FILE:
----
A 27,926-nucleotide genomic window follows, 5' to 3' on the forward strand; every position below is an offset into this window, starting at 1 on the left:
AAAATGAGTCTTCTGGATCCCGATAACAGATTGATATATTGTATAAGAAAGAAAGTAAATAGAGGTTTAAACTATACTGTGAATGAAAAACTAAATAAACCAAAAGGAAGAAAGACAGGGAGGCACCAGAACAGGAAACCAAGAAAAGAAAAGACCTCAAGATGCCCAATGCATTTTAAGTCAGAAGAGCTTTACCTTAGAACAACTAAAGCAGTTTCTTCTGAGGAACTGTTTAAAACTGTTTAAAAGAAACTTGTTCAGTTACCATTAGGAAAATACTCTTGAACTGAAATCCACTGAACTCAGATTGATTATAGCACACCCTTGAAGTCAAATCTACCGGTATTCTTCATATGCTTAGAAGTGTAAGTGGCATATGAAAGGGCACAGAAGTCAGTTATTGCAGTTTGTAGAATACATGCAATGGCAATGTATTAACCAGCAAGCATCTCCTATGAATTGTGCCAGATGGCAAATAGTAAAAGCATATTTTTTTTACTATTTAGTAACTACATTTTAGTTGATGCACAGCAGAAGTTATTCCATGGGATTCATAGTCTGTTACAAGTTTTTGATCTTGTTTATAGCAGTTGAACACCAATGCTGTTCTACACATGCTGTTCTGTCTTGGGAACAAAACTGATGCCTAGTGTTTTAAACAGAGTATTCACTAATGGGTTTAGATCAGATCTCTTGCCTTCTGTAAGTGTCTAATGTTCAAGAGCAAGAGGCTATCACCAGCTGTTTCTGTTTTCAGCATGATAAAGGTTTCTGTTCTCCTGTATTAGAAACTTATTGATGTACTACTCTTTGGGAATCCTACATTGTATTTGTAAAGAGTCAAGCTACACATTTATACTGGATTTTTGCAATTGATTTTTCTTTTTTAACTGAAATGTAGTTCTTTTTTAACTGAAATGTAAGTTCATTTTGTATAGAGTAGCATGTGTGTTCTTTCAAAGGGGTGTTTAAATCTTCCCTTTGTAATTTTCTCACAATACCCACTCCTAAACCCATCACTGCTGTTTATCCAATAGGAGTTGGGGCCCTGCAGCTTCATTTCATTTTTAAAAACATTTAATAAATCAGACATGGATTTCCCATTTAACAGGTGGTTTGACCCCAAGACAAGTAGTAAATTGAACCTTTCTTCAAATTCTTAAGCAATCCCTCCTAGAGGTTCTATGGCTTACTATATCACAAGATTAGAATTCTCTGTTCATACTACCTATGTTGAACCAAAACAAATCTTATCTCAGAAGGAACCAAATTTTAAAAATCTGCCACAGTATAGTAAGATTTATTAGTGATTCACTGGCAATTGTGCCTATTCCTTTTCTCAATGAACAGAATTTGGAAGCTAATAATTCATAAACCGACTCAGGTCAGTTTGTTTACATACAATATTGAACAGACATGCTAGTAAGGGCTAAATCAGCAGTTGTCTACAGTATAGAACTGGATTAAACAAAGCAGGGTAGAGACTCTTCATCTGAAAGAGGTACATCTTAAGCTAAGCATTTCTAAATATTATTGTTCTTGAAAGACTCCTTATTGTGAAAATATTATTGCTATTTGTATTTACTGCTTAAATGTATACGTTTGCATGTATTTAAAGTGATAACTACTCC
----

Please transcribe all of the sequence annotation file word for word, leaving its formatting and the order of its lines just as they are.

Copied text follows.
A 27,926-nucleotide genomic window follows, 5' to 3' on the forward strand; every position below is an offset into this window, starting at 1 on the left:
AAAATGAGTCTTCTGGATCCCGATAACAGATTGATATATTGTATAAGAAAGAAAGTAAATAGAGGTTTAAACTATACTGTGAATGAAAAACTAAATAAACCAAAAGGAAGAAAGACAGGGAGGCACCAGAACAGGAAACCAAGAAAAGAAAAGACCTCAAGATGCCCAATGCATTTTAAGTCAGAAGAGCTTTACCTTAGAACAACTAAAGCAGTTTCTTCTGAGGAACTGTTTAAAACTGTTTAAAAGAAACTTGTTCAGTTACCATTAGGAAAATACTCTTGAACTGAAATCCACTGAACTCAGATTGATTATAGCACACCCTTGAAGTCAAATCTACCGGTATTCTTCATATGCTTAGAAGTGTAAGTGGCATATGAAAGGGCACAGAAGTCAGTTATTGCAGTTTGTAGAATACATGCAATGGCAATGTATTAACCAGCAAGCATCTCCTATGAATTGTGCCAGATGGCAAATAGTAAAAGCATATTTTTTTTACTATTTAGTAACTACATTTTAGTTGATGCACAGCAGAAGTTATTCCATGGGATTCATAGTCTGTTACAAGTTTTTGATCTTGTTTATAGCAGTTGAACACCAATGCTGTTCTACACATGCTGTTCTGTCTTGGGAACAAAACTGATGCCTAGTGTTTTAAACAGAGTATTCACTAATGGGTTTAGATCAGATCTCTTGCCTTCTGTAAGTGTCTAATGTTCAAGAGCAAGAGGCTATCACCAGCTGTTTCTGTTTTCAGCATGATAAAGGTTTCTGTTCTCCTGTATTAGAAACTTATTGATGTACTACTCTTTGGGAATCCTACATTGTATTTGTAAAGAGTCAAGCTACACATTTATACTGGATTTTTGCAATTGATTTTTCTTTTTTAACTGAAATGTAGTTCTTTTTTAACTGAAATGTAAGTTCATTTTGTATAGAGTAGCATGTGTGTTCTTTCAAAGGGGTGTTTAAATCTTCCCTTTGTAATTTTCTCACAATACCCACTCCTAAACCCATCACTGCTGTTTATCCAATAGGAGTTGGGGCCCTGCAGCTTCATTTCATTTTTAAAAACATTTAATAAATCAGACATGGATTTCCCATTTAACAGGTGGTTTGACCCCAAGACAAGTAGTAAATTGAACCTTTCTTCAAATTCTTAAGCAATCCCTCCTAGAGGTTCTATGGCTTACTATATCACAAGATTAGAATTCTCTGTTCATACTACCTATGTTGAACCAAAACAAATCTTATCTCAGAAGGAACCAAATTTTAAAAATCTGCCACAGTATAGTAAGATTTATTAGTGATTCACTGGCAATTGTGCCTATTCCTTTTCTCAATGAACAGAATTTGGAAGCTAATAATTCATAAACCGACTCAGGTCAGTTTGTTTACATACAATATTGAACAGACATGCTAGTAAGGGCTAAATCAGCAGTTGTCTACAGTATAGAACTGGATTAAACAAAGCAGGGTAGAGACTCTTCATCTGAAAGAGGTACATCTTAAGCTAAGCATTTCTAAATATTATTGTTCTTGAAAGACTCCTTATTGTGAAAATATTATTGCTATTTGTATTTACTGCTTAAATGTATACGTTTGCATGTATTTAAAGTGATAACTACTCC